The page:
I had premonitions about this Christmas.
Perhaps I should have paid more attention.
I was asked to write our Team’s Holiday letter to our nonprofit clients.
My colleagues rejected it for being too sad.
“It’s not sad,” I said, “it’s realistic. Look at everything going on right now. I can’t possible send a cheery, all is well with the world letter. It would not be honest.”
“Heather, I read this and felt terrible.”
Fine, fine, fine….to their defense, as I was writing the San Bernardino shooting was unfolding so it might have been a touch melancholy.
The next day I did my knee in.
This is not the end of the world but I do tend to work out my angst by working out. I also like cookies. And I tend to work those out too. There has been no working out in December; hence my overindulgence of cookies and angst.
I knew I was going in on a blue streak and I think I was okay with that. Not every Christmas in my life has been happy.
One Christmas Eve was spent at relatives in Illinois. There was a HUGE pile of presents under the tree and all I got was a crappy Candy Land. I cried hysterically because my cousin got a Baby-Burps a lot AND matching Baby Burps A lot outfits!
My mother drug me out of my Aunt’s house apologetically telling everyone I was fine, just a tad overstimulated.
Overstimulated my foot. I totally got jipped. Forty years later and I still have an aversion to Candy Land.
Stupid Gumdrop Mountain.
That was a blue Christmas.
Another time the whole family got the stomach flu at my Grandma’s house. She only had two bathrooms. Green Christmas.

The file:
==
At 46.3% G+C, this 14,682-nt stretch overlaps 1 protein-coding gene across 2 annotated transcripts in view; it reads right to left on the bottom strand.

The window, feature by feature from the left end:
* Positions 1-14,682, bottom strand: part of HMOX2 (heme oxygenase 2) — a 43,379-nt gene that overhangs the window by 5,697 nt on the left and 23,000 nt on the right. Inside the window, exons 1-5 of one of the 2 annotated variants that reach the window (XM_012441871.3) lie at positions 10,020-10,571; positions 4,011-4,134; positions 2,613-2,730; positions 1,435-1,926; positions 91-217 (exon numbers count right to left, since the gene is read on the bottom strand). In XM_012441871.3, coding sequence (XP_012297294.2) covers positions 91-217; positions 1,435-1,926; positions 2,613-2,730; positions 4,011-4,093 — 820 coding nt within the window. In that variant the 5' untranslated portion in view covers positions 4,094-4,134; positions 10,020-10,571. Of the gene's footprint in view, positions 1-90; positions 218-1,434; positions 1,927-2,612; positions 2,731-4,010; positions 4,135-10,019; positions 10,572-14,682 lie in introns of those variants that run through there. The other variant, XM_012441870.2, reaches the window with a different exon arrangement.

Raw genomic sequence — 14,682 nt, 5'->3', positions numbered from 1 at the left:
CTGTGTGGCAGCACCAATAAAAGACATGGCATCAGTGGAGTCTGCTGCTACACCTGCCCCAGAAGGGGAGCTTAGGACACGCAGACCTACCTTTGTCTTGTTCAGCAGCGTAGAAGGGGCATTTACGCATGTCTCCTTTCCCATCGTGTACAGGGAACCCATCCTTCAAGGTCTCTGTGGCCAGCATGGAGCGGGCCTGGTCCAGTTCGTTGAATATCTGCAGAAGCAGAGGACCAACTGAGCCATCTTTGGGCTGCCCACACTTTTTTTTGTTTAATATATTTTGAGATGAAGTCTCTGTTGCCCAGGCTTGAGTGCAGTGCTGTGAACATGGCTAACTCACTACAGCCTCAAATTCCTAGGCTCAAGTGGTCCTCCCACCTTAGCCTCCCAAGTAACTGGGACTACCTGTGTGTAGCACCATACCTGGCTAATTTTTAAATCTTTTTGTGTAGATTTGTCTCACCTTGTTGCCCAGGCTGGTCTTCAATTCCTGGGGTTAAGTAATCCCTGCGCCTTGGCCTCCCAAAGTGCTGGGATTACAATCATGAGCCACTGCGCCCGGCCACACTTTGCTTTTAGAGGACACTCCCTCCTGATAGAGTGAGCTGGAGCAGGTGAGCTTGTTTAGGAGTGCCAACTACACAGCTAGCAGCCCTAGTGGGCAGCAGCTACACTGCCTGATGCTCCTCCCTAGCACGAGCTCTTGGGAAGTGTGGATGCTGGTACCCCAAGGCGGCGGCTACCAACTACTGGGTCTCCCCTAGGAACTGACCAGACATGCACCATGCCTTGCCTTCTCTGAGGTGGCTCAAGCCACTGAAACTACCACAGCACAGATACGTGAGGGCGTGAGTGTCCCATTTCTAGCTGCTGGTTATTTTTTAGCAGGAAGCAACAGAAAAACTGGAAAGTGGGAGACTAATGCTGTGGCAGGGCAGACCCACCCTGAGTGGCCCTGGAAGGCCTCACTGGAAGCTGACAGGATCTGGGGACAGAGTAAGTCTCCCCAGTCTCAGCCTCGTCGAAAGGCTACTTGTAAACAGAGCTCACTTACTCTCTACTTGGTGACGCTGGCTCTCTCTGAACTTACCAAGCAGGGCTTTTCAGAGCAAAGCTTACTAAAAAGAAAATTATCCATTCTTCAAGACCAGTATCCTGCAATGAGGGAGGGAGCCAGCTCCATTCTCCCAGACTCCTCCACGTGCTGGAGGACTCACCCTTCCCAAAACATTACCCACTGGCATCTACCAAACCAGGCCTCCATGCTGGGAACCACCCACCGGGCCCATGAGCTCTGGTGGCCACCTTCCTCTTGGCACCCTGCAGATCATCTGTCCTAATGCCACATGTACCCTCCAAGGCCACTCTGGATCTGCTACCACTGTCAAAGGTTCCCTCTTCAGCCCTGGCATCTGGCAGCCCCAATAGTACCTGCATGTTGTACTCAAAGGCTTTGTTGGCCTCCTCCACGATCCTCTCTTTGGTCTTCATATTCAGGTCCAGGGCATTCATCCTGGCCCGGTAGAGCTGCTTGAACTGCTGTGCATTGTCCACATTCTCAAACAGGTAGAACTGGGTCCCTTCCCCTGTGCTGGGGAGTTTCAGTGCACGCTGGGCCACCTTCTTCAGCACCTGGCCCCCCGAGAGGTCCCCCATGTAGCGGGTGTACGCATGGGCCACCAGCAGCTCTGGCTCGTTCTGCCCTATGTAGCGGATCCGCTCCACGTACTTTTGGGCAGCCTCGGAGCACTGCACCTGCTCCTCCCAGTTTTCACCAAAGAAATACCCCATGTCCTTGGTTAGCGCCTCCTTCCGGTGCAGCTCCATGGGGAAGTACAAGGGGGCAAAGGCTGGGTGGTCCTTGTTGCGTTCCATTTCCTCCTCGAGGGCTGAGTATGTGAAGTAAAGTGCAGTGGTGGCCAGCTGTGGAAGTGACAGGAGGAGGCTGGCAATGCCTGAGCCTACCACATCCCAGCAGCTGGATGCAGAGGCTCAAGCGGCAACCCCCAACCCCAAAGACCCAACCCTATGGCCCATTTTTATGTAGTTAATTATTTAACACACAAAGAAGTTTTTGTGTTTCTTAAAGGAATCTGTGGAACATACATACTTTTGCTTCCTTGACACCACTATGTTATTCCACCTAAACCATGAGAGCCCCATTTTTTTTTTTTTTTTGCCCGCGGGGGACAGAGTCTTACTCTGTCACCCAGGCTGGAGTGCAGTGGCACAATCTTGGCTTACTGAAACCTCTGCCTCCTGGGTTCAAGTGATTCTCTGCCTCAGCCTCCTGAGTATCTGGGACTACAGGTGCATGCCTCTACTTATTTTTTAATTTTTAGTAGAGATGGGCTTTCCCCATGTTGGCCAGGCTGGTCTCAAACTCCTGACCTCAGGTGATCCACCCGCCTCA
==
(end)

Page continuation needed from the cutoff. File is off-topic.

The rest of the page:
But I wasn’t quite prepared for this Christmas.
The 23rd greeted me with the loss of two of our Littles in the special needs community. Two in one day….two too many.
Seven too many this year.
I stood in the shower that morning watching the soap circle the drain thinking ‘I don’t know how to process this much loss.’
While scrubbing my feet I decided 2016 was a great year to return to therapy. I do love therapy and an hour to talk about me and only me. But more important was the realization that this community has a lot of unbelievable loss- loss that needs to be acknowledged but cannot be carried alone.
The Christmas after we lost Samantha, some good friends found a spot on a tiny island in British Columbia and planted a tree in her memory. The tree was a Charlie Brown spruce with a tuft of needles reminiscent of Samantha's crazy hair.
Our friends hike up to "Sammy's Point" every Christmas to hang an ornament and take a picture of how her tree has grown.
This year they placed an ornament in memory of our other Littles too.
Thank you great Northern Friends.
I don't know how to close out this holiday. My heart breaks for these parents and how their lives have changed.
And I fear we might all get stuck in Molasses Swamp with the infamous Grandma Nutt when all we wanted was a Baby Burps A lot.